045 – Paths of Glory (1957)!

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Wow, a war picture. About how terrible people are to each other. During war. That sounds like a real treat. Well, it *was* a real treat! At least for me! For Ollie? Maybe not so much. “Paths of Glory” is Stanley Kubrick’s first “Stanley Kubrick” film and, while it’s not the most cheerful thing in the world, it sure is good. Even Ollie can agree with that!

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Twittersode 008 – The Best Years of Our Lives (1946)

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This Twittersode, I’m taking a quick look at “The Best Years of Our Lives” from 1946. Wyler really upped his game with this one.

The original Del Toro tweet is here.

Twittersode 007 – Mrs. Miniver (1942)

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I’m here with a new Twittersode, this one about 1942’s propagandastic film “Mrs. Miniver!” It’s got an agenda, and that agenda is DRAMA! I mean, it’s clearly a piece of pro-war propaganda, but it’s also really good!

See Guillermo del Toro’s original tweet here!

040 – The Thing From Another World!

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Get ready for some SCARRRY HORROR! It’s the most gruesome, frightening film ever made: “The Thing!” Oh, wait. Sorry. No. It’s “The Thing From Another World!” Not that gruesome. Not that frightening. Not scary. But, man, what a lot of talking there is!

Ollie and I end up somewhat underwhelmed by this cinematic classic, but maybe you’ll like it? Let’s find out!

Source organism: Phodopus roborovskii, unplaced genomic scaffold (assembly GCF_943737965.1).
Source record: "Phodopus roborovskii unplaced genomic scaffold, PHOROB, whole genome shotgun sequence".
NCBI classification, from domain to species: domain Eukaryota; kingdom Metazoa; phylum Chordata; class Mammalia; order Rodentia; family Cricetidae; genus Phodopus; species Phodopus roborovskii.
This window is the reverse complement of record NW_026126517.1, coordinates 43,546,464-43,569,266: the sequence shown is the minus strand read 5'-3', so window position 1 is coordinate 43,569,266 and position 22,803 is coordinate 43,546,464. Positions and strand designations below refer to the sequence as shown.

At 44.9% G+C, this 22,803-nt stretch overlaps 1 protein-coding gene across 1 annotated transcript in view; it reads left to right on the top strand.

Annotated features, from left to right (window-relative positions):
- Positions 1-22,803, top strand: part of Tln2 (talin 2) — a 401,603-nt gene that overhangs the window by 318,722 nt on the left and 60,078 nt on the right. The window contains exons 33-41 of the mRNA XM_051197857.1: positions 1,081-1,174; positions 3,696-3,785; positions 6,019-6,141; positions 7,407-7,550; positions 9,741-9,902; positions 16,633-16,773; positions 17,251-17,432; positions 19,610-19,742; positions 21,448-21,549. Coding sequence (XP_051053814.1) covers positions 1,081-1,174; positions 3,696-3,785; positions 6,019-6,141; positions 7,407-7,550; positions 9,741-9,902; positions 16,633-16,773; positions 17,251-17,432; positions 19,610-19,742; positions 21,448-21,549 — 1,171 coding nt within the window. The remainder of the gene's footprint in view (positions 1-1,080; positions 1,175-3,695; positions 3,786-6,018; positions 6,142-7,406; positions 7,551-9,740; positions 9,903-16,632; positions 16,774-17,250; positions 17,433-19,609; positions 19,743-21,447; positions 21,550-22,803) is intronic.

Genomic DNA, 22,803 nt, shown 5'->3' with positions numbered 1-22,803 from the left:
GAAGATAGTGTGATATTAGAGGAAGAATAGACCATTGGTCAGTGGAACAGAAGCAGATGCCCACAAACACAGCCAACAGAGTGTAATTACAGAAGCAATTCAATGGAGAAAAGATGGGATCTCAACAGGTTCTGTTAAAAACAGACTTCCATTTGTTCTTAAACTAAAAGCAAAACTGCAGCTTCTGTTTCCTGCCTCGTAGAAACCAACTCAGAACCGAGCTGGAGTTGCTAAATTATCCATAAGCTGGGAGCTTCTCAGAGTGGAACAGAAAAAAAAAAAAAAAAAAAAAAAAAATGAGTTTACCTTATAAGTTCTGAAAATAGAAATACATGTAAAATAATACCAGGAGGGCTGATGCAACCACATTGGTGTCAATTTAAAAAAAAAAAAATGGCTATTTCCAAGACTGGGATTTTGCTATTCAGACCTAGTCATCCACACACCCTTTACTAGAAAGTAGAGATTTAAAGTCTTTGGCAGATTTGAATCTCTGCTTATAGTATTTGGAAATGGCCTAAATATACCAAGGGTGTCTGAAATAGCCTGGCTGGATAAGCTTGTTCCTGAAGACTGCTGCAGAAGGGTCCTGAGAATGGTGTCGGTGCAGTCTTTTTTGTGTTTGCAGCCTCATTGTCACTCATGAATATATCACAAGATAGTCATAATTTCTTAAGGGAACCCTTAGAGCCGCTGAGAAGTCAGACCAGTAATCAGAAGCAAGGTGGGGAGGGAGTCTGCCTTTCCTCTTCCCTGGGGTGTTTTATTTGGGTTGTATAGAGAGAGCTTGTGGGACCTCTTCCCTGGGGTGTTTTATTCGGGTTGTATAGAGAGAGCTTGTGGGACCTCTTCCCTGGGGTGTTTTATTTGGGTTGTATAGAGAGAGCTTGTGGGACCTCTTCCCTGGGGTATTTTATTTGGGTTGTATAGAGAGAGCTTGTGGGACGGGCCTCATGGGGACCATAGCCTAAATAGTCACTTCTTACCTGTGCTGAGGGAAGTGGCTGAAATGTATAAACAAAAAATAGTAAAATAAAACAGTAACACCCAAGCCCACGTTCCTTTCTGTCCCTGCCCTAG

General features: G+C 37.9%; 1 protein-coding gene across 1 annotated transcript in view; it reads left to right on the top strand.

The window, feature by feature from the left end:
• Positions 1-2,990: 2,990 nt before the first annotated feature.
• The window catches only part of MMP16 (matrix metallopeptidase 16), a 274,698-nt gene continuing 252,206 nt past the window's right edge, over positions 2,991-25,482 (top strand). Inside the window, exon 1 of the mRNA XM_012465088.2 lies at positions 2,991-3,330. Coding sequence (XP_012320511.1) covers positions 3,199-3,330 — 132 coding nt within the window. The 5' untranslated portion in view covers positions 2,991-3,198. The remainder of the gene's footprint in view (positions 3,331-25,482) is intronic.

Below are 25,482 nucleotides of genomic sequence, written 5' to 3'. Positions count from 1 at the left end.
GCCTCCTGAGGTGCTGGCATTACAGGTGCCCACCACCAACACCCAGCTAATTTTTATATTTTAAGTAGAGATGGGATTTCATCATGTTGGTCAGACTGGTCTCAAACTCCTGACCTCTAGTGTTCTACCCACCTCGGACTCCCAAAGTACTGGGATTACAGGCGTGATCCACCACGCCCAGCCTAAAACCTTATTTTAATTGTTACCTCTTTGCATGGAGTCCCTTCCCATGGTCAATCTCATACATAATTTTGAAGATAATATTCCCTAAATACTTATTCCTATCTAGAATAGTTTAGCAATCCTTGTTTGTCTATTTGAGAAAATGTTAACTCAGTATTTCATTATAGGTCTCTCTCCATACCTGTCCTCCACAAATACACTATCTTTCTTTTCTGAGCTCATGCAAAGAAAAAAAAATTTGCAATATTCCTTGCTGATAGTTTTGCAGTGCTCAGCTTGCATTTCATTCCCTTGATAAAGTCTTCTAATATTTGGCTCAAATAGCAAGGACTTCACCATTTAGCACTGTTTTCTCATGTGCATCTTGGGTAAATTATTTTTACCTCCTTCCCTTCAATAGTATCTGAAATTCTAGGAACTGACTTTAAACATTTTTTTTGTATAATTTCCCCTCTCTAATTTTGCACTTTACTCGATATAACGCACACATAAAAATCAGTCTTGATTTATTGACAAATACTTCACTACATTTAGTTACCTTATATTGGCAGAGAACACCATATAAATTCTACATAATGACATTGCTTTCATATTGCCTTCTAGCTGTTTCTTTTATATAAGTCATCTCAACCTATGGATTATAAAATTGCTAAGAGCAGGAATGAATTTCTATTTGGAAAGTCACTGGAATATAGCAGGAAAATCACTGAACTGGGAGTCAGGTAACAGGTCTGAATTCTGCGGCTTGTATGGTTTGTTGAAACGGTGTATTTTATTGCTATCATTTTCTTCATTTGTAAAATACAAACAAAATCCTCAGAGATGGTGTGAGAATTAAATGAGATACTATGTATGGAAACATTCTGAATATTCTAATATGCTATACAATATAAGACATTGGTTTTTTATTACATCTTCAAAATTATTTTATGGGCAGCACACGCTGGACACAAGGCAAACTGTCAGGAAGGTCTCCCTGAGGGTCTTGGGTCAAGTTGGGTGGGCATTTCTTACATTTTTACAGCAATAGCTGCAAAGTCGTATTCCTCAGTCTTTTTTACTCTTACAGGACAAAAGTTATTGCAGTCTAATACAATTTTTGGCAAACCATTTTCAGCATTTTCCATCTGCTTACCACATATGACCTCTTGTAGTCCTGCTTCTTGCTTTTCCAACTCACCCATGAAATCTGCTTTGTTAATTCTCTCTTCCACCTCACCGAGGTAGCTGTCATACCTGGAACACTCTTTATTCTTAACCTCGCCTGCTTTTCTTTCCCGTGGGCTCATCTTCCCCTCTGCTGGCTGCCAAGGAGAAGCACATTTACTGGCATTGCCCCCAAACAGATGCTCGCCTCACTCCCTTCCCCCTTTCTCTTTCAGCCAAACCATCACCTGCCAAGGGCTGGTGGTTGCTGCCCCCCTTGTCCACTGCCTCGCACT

038 – Unfaithfully Yours!

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This week, we’re back with more Preston Sturges! Only, instead of taking a hard look at America and wealth and art, we’re taking a hard look at trying-to-kill-your-wife! Yes, it’s 1948’s “Unfaithfully Yours” where Rex Harrison really overreacts to a couple of lines in a detective’s report and plots to kill his maybe-not-actually-cheating wife and then hilarity ensues.

No, seriously, it’s actually quite funny.

036 – Great Expectations!

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One of these days we’ll get back to spooky scary movies with monsters and ghouls, I promise! Until then, however, we’re looking at David Lean’s cinematic classic “Great Expectations” from 1946. Del Toro himself said that Lean’s Dickens adaptations “skate[d] the line between poetry and horror.”

It’s a beautiful film and really the only question I’m seriously left with. WHY IS PIP 40 YEARS OLD?

Twittersode 003 – La Chienne (1931)

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This Twittersode, I look at “La Chienne” from 1931. It’s not fun, but it’s really really good.

Guillermo del Toro’s original Tweet is here.